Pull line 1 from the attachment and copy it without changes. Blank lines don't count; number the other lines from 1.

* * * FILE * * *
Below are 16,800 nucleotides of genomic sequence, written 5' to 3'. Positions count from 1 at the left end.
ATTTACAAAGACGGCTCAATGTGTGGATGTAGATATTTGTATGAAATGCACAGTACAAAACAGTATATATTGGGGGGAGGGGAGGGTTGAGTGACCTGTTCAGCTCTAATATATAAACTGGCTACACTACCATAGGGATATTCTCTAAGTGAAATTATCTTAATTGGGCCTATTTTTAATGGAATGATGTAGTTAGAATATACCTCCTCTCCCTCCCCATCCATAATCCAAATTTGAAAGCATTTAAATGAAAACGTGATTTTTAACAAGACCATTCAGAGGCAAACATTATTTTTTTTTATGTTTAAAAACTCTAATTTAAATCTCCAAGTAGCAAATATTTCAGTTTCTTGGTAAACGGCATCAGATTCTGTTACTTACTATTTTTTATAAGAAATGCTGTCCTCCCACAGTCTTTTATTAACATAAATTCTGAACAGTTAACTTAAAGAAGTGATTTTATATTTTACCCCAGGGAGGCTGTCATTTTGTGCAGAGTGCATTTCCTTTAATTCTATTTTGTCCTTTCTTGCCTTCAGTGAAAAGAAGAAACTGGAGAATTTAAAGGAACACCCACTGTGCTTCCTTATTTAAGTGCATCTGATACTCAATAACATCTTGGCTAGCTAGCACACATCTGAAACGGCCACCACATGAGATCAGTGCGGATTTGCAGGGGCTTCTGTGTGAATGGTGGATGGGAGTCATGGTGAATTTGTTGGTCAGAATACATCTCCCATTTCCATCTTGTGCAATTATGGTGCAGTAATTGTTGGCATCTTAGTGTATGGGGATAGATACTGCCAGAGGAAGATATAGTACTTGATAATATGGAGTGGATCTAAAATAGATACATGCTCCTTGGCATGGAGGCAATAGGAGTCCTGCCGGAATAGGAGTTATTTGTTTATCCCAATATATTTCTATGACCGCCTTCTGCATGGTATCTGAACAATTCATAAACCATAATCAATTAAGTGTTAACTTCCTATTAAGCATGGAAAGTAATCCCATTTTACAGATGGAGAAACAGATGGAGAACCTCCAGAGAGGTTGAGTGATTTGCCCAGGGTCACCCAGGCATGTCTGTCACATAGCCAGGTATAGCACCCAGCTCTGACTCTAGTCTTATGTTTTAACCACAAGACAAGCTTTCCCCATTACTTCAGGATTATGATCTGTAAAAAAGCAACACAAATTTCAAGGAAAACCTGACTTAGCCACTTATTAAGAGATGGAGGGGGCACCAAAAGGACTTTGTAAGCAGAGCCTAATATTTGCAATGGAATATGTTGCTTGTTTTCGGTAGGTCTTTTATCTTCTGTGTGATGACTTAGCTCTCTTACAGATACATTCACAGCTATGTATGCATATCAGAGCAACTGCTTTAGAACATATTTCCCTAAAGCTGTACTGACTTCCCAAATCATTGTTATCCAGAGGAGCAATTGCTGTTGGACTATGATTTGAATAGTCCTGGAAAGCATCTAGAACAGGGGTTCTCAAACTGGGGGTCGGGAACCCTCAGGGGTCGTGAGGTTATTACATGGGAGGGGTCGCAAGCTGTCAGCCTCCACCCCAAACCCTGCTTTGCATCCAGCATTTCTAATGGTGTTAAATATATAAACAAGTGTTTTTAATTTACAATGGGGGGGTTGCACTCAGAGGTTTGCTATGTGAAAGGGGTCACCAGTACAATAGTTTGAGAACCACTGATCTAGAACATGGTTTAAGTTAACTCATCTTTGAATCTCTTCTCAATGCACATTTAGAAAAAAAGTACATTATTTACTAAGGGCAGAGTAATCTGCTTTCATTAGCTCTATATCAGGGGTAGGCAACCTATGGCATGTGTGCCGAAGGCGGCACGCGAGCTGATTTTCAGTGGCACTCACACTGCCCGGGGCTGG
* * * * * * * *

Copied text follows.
Below are 16,800 nucleotides of genomic sequence, written 5' to 3'. Positions count from 1 at the left end.